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FAST FACTS: Government measures to ease inflation pain


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FAST FACTS: Government measures to ease inflation pain

INFLATION. Produce is displayed at Best World Supermarket in the Mount Pleasant neighborhood of Washington, DC, August 19, 2022.

Sarah Silbiger/Reuters

Here are some of the actions taken by governments aimed at offering relief to hard-hit consumers and companies

Pandemic-related disruption to global supply chains and the knock-on effects of Russia’s war in Ukraine have combined to drive up prices of energy, commodities, and basic necessities.

Below is a list of some of the actions taken by governments aimed at offering relief to hard-hit consumers and companies:

  • The United States will help millions of indebted former students by canceling $10,000 of their outstanding student loans. The move follows the $430-billion Inflation Reduction Act unveiled earlier this month, which includes cuts to prescription drug prices and tax credits to encourage energy efficiency.
  • Brazil’s oil giant Petrobras in mid-August announced a nearly 5% cut on gasoline prices, its third cut in less than a month. The government in July cut fuel taxes and raised social welfare payments.
  • Chile in July announced a $1.2-billion aid plan including labor subsidies and one-time payments of $120 for 7.5 million of its 19 million residents.
  • Denmark in late August capped annual rent increases at 4% for the next two years. The move follows earlier relief measures, including a 3.1-billion-Danish-crown ($418.34 million) package announced in June.
  • Germany will introduce a gas price levy on consumers from October 1. In July, Berlin agreed a 15-billion-euro ($15.05 billion) state bailout of Uniper, the country’s largest importer of Russian gas. It had also cut fuel taxes and slashed public transport costs, but these measures are set to expire from September.
  • France’s parliament on August 3 adopted a 20-billion-euro relief bill, lifting pensions and some welfare payments, while also allowing companies to pay higher bonuses tax-free. In late August, the government said it did not rule out a windfall tax on companies.
  • Italy on August 4 approved about 17 billion euros in aid. The legislation aims to cut electricity and gas bills and adds to about 35 billion euros budgeted since January to soften the impact of soaring energy costs.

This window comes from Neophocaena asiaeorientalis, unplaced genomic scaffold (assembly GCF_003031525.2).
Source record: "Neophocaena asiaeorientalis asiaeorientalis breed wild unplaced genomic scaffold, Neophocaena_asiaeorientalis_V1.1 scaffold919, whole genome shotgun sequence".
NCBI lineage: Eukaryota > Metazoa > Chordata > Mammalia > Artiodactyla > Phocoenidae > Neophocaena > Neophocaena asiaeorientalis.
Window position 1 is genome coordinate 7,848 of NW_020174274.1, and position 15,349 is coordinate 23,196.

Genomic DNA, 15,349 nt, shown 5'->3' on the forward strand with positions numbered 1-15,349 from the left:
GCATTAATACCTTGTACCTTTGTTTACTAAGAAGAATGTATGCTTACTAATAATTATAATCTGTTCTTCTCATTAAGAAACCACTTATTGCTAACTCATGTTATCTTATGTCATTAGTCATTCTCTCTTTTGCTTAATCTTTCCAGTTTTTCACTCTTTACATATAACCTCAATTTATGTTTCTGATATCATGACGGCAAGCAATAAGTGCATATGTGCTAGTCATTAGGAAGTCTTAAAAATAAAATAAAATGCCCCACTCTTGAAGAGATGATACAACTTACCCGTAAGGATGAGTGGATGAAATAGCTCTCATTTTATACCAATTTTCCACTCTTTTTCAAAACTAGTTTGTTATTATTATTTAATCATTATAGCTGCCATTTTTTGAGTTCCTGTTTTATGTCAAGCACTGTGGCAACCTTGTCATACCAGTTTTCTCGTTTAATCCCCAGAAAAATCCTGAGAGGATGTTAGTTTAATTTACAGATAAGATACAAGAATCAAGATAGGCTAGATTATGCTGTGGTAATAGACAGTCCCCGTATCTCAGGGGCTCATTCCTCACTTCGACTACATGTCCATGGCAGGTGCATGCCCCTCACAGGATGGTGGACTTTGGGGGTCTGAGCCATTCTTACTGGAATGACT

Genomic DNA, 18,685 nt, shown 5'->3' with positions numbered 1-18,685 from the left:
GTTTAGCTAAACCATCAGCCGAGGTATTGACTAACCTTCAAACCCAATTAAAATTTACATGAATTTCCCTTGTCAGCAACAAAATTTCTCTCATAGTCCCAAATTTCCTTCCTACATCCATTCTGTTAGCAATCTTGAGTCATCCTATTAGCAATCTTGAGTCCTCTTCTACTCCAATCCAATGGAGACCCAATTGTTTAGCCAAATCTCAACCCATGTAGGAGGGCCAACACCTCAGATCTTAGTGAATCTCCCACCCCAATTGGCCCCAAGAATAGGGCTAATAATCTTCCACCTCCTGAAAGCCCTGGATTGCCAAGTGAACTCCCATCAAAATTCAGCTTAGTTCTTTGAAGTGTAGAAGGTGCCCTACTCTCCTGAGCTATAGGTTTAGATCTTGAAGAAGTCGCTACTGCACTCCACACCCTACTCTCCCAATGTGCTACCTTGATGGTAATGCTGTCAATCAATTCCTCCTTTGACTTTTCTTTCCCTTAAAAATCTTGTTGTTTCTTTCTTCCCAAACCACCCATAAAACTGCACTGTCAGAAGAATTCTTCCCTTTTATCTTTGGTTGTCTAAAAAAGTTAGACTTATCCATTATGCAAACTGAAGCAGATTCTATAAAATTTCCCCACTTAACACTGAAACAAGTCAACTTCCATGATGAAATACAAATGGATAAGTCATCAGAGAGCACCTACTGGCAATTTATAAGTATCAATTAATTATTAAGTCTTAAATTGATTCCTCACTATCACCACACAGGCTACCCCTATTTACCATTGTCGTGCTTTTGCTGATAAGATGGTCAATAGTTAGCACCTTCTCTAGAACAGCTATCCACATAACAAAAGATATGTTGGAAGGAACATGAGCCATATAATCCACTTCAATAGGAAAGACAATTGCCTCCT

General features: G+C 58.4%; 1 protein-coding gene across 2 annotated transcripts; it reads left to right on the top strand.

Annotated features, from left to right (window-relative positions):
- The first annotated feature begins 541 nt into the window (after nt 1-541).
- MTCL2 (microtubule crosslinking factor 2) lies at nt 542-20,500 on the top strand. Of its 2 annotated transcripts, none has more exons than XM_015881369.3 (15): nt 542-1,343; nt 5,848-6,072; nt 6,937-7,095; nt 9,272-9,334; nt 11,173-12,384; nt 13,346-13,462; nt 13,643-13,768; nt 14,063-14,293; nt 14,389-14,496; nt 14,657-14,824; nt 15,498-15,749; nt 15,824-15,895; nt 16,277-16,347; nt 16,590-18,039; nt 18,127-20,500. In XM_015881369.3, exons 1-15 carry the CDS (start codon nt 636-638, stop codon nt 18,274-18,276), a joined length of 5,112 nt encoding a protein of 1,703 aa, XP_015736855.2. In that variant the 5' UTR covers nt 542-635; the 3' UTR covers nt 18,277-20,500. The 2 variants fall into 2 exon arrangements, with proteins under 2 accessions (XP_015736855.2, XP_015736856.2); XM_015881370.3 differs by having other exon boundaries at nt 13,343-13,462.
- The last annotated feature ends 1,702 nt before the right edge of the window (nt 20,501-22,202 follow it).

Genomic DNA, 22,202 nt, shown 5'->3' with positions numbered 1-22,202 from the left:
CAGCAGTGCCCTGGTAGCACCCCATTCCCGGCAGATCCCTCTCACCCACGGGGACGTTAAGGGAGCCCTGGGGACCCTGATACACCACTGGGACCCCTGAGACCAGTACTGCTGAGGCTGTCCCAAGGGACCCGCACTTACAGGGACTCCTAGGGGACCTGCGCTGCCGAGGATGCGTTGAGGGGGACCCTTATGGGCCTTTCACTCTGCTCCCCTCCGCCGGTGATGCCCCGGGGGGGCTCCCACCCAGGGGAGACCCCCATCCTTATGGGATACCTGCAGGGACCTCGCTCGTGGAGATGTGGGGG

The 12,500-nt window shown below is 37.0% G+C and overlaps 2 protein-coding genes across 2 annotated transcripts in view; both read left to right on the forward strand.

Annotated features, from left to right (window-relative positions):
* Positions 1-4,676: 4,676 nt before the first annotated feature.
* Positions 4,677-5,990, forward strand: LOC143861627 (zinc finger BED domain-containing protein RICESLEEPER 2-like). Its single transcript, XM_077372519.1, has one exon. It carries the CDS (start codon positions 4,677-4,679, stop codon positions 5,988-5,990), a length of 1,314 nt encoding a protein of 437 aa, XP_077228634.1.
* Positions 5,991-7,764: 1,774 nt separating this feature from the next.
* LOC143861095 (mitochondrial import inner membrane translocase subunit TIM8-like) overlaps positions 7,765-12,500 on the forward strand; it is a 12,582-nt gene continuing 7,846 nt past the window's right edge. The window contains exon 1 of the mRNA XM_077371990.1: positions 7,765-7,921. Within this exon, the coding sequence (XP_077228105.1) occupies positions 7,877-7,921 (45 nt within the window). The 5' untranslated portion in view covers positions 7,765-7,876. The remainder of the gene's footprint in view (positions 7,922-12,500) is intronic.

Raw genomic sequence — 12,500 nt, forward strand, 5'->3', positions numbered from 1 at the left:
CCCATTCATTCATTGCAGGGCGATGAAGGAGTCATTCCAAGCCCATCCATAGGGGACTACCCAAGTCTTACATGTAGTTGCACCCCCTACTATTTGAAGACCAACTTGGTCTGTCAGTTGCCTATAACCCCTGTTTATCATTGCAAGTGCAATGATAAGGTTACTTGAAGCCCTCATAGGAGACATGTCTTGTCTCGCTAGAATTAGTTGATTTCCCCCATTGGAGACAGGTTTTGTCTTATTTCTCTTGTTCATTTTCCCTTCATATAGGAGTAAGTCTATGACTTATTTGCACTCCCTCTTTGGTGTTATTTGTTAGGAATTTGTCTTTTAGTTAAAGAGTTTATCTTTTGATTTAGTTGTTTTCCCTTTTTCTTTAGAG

• Poland approved a new package, which includes subsidies for heating plants whose price increases will not exceed 40%, and a 13.7-billion-zloty ($2.91 billion) cash transfer for municipalities to help residents with soaring energy bills. The country had also in July introduced a relief scheme for holders of local currency mortgages.
  • Japan’s average minimum wage is set for a record 3.3% increase for the year ending March 2023. The government is also due to refrain from raising the price of imported wheat it sells to retailers, as part of a planned broader relief package. The steps follow a $103-billion bill passed in April.
  • Indonesia will reallocate 24.17 trillion rupiah ($1.63 billion)of its fuel subsidy budget towards welfare spending, including cash handouts to 20.65 million households. The government will also instruct regional administrations to subsidize transport fares.
  • India in May imposed restrictions on exports of food items including wheat and sugar, which account for nearly 40% of the consumer price index, and cut taxes on imports of edible oil.
Africa and Middle East
  • South Africa in late July announced a cut in the pump prices of fuels.
  • Saudi Arabia and the United Arab Emirates in early July raised their social welfare spending. The UAE doubled financial support to low-income Emirati families, while Saudi Arabia’s King Salman ordered the allocation of 20 billion riyals ($5.33 billion).
  • Turkey in early July increased its minimum wage by about 30%, adding to the 50% rise seen at the end of last year.


$1 = 14,840.0000 rupiah
$1 = 7.4103 Danish crowns
$1 = 4.7145 zlotys
$1 = 3.7552 riyals
$1 = 0.9965 euros

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